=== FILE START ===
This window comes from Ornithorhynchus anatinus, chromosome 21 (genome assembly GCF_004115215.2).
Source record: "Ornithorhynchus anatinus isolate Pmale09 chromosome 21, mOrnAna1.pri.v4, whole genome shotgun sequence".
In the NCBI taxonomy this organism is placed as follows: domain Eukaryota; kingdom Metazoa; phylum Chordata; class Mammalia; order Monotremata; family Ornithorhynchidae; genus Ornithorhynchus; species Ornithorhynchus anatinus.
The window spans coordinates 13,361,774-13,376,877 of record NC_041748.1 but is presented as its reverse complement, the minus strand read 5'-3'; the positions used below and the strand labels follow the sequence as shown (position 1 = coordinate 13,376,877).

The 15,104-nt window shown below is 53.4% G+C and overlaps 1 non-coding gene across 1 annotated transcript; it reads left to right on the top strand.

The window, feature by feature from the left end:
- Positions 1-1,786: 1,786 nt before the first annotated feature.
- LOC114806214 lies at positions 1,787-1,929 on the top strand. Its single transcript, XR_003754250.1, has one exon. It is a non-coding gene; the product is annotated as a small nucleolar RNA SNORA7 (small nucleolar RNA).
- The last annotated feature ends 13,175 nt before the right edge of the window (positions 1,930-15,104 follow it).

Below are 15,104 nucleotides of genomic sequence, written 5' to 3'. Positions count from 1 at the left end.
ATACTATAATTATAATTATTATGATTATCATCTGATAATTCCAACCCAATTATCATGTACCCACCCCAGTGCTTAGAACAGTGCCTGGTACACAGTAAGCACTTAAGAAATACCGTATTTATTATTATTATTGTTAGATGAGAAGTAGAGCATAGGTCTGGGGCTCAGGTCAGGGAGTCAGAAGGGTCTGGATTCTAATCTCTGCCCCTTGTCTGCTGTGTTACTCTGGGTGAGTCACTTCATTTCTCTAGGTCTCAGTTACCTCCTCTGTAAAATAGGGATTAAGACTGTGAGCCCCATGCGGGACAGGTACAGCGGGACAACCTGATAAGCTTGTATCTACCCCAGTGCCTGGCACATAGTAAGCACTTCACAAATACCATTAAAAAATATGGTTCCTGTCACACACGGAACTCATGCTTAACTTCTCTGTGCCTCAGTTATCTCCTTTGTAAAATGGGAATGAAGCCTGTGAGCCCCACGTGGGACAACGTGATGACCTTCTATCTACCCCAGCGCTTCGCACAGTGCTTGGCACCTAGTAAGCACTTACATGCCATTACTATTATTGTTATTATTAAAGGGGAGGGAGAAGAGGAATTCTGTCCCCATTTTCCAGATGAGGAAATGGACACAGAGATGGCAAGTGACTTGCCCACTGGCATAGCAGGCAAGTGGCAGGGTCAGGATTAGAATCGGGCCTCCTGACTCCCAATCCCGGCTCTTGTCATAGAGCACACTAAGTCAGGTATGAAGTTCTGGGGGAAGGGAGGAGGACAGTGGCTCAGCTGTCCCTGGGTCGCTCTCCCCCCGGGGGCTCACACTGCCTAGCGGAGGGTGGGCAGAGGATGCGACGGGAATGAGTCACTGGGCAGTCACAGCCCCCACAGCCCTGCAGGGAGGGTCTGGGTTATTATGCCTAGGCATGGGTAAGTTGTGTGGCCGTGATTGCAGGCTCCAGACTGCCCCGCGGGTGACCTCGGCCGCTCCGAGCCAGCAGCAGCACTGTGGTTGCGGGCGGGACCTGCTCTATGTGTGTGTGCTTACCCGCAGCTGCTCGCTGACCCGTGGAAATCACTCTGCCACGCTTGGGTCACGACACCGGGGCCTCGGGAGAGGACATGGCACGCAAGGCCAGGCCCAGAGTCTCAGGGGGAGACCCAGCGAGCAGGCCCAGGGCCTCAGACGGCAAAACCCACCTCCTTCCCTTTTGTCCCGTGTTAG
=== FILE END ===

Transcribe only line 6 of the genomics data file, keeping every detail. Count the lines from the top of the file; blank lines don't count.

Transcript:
The window, feature by feature from the left end: